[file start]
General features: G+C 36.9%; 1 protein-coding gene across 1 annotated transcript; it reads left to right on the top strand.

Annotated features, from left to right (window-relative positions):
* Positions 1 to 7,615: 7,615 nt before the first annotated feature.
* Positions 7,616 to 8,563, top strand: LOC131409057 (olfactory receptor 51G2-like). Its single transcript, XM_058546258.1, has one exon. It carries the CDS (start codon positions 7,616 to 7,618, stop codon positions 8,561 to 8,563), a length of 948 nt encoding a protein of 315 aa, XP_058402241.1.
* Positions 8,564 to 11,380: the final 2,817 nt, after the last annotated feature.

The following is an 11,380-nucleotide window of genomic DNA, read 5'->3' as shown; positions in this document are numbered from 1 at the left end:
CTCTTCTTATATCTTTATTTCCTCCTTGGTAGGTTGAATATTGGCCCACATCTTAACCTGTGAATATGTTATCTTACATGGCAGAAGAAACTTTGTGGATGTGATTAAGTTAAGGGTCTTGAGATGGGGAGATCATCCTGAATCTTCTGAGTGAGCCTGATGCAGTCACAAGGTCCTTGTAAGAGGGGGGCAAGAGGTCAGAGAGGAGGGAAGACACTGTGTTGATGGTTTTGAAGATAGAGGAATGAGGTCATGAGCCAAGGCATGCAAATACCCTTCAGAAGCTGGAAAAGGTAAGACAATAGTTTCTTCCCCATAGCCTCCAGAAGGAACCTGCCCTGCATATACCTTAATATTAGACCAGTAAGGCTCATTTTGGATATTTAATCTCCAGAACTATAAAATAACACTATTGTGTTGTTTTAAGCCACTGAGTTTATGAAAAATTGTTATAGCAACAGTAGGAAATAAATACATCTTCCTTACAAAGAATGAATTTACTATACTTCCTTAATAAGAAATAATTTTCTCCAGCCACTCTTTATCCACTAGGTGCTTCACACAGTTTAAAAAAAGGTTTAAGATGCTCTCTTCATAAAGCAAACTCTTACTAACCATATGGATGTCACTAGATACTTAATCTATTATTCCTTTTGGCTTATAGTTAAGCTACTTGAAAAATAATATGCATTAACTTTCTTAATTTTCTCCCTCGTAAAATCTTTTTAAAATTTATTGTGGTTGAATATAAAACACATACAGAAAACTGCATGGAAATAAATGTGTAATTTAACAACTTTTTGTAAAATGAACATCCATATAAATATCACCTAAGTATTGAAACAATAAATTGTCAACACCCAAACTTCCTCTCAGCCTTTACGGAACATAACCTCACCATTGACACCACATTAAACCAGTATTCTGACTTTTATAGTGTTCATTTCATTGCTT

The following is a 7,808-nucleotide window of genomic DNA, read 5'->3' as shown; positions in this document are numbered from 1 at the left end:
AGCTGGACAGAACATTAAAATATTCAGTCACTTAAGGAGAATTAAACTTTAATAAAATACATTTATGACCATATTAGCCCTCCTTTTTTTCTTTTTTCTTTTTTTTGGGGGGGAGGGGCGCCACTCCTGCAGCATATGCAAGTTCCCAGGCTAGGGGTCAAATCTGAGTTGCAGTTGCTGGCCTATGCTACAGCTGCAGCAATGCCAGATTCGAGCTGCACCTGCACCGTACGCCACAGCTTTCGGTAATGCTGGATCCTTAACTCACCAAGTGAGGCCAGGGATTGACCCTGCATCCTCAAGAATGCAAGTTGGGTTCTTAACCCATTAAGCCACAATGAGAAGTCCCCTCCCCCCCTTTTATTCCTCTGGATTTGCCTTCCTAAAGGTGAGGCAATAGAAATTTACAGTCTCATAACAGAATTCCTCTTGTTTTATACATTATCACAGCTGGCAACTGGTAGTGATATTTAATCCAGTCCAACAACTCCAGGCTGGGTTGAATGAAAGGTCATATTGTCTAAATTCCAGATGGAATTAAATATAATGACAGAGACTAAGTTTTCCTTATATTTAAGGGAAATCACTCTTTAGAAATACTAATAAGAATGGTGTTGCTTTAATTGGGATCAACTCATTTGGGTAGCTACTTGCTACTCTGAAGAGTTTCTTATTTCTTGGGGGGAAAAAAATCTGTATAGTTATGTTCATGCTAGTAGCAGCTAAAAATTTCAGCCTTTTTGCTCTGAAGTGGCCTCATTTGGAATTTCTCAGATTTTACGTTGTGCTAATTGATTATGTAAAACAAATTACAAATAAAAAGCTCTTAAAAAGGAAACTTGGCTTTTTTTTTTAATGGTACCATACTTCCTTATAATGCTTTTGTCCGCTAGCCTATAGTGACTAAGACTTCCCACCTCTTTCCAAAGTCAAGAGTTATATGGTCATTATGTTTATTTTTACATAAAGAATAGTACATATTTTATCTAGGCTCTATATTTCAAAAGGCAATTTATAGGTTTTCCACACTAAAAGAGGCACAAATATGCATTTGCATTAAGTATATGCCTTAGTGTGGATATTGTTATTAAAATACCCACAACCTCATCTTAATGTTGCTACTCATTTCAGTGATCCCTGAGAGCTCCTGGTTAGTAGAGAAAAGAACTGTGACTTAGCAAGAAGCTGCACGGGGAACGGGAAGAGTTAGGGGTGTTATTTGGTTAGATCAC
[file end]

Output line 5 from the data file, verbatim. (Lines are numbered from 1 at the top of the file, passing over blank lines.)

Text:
* Positions 8,564 to 11,380: the final 2,817 nt, after the last annotated feature.